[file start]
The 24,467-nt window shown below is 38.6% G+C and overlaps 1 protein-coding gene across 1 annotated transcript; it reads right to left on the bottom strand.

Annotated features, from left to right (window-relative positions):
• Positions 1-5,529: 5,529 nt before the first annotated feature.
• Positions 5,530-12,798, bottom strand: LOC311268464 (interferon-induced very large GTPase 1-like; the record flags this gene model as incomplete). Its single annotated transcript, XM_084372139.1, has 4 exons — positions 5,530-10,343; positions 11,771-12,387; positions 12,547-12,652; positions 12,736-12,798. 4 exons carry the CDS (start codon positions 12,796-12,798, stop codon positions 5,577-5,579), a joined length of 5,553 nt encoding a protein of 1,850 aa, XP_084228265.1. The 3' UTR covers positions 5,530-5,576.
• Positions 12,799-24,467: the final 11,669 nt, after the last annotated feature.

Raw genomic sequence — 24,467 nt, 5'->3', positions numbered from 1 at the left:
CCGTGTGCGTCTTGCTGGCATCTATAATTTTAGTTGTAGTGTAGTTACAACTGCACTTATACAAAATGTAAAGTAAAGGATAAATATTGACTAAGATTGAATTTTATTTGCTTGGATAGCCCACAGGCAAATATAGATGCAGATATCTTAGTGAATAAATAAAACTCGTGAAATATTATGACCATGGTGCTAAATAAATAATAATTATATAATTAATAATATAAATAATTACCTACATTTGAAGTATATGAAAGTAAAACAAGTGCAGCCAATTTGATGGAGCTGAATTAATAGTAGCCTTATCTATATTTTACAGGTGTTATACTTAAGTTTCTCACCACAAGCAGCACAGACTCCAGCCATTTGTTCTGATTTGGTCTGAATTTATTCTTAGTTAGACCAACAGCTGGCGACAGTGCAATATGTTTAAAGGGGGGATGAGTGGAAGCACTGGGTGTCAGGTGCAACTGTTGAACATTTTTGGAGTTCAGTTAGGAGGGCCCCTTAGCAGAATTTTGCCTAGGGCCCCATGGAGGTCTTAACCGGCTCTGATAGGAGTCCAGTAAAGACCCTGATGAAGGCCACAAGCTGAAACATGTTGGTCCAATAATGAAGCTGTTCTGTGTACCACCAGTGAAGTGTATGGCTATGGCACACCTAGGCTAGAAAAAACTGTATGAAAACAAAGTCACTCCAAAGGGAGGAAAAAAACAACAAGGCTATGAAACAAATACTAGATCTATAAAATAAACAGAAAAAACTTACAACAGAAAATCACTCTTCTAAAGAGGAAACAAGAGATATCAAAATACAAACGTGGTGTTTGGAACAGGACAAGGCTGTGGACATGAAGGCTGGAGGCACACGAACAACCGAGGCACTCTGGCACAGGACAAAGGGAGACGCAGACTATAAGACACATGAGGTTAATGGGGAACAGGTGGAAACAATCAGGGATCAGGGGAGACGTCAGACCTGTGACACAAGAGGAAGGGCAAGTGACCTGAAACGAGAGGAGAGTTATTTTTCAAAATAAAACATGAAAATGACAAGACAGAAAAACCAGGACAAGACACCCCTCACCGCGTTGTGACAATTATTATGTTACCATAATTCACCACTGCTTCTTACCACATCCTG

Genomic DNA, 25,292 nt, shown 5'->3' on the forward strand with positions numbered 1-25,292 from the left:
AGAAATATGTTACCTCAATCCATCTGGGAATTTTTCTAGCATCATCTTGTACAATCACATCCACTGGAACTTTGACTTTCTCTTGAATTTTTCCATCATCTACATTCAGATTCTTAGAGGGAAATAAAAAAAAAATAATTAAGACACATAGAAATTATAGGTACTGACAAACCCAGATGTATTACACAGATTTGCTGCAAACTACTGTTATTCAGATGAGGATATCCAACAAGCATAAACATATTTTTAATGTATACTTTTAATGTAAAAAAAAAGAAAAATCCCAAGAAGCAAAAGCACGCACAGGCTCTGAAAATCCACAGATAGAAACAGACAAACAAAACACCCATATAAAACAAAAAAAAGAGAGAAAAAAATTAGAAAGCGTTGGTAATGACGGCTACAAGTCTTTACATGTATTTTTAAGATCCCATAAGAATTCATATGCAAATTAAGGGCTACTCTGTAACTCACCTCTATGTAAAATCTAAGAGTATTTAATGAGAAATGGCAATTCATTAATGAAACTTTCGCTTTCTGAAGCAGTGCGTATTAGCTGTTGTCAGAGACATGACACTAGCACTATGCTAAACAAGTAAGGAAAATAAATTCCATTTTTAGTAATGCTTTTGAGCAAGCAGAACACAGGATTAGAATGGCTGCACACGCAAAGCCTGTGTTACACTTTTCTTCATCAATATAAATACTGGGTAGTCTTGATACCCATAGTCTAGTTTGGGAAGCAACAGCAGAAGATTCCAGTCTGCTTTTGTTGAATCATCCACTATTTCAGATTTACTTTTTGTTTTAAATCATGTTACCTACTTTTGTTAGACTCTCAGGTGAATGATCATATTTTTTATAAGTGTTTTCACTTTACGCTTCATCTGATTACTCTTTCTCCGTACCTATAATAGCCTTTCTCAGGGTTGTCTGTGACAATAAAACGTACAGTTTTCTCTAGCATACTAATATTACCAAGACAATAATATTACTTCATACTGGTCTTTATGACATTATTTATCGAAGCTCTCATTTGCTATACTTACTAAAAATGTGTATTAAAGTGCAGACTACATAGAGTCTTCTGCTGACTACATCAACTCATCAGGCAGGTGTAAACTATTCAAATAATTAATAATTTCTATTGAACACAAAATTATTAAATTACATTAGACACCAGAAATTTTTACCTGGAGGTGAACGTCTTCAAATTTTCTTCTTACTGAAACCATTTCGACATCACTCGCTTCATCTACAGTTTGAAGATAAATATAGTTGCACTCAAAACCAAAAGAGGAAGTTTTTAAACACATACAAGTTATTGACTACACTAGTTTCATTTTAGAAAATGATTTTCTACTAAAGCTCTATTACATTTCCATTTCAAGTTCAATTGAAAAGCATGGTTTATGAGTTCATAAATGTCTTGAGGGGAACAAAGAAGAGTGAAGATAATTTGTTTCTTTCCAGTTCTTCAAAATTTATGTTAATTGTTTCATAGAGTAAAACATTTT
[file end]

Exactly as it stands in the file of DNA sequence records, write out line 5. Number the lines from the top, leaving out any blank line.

• Positions 12,799-24,467: the final 11,669 nt, after the last annotated feature.